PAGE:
It has recently occurred to me that one reason why Constructivist classrooms appeal to so many people--including so many newspaper reporters--is because of their inherent selection bias.
Tuesday, March 16, 2010
Consider this. Only in certain types of classrooms can the Constructivist dream become a reality. Only in certain classrooms, that is, can you have groups of students spending so much of the day doing hands-on group activities without running up against either a shortage of materials or total chaos. And only certain teachers and principals have been trained in the methods and supposed virtues of Constructivist classrooms.
All the factors that favor Constructivism--small class sizes, well-behaved students, in-class parent volunteers, specially-trained teachers--correlate in turn with school district wealth, which correlates in turn with the socio-economic status of the families that enroll at the school.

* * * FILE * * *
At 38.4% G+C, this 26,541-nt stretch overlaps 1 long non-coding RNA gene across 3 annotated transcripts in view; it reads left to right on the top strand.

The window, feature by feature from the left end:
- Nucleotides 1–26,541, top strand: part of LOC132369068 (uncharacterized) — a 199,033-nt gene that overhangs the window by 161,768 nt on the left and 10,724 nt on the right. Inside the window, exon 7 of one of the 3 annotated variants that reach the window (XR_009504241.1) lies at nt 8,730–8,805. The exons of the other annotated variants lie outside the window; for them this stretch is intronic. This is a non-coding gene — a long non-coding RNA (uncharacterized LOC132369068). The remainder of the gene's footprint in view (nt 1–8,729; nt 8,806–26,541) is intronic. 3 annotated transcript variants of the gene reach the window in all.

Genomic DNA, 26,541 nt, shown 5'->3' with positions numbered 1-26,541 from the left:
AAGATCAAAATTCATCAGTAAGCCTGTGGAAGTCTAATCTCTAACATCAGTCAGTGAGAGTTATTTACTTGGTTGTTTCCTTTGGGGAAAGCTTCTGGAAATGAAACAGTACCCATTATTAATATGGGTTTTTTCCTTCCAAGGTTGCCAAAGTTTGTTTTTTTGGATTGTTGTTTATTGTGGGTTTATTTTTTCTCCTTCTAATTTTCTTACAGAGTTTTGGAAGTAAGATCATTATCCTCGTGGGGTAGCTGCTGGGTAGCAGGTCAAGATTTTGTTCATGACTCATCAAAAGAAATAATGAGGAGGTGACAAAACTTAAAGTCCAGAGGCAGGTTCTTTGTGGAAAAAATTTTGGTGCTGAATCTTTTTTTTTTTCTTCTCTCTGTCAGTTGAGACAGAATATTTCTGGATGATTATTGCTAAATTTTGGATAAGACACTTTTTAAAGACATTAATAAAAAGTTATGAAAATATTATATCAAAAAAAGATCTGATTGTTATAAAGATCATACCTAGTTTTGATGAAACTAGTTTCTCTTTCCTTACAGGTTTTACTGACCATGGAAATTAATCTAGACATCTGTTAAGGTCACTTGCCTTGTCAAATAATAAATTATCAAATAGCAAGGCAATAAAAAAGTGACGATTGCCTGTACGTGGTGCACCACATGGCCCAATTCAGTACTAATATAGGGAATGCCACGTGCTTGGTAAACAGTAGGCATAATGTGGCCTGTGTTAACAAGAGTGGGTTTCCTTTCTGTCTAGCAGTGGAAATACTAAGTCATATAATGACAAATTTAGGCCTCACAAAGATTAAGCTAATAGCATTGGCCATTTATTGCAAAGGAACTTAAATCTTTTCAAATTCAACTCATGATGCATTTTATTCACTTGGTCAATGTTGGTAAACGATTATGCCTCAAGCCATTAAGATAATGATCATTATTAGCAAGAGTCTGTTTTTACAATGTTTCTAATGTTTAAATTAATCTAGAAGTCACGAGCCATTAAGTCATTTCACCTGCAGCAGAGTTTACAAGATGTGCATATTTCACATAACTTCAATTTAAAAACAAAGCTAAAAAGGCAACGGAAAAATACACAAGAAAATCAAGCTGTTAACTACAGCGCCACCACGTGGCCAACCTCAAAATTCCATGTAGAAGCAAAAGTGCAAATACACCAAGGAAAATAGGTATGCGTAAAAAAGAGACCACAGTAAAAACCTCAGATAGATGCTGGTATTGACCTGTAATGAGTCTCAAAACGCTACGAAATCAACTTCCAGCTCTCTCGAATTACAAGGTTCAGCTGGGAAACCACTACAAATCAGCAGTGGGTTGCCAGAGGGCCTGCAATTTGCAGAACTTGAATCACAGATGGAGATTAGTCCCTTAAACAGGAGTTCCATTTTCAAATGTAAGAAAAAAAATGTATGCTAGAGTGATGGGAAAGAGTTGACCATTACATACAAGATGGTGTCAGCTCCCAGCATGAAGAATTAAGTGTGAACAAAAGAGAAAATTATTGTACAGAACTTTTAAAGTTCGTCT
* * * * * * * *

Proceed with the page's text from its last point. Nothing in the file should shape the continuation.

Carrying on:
And, as study after study has shown, high socio-economic status is correlated, independently of particular schools and their pedagogical practices, with academic achievement.
Thus, it's easy to connect the dots between Constructivism and academic success--and pleasant learning environments and compliant children and the crème de la crème of specially-trained teachers (those who win the opportunity to teach such desirable children in such desirable environments)--even though Constructivism per se cannot claim credit.
Meantime, with the majority of our inner-city students stuck with Reform Math programs in non-Constructivist classrooms, you've got the worst of both worlds: mindless filling out of poorly-sequenced, dumbed-down worksheets whose convoluted directions and nonstandard algorithms no one understands. Of course, in this case it's easy--way too easy--to blame everything but the curriculum.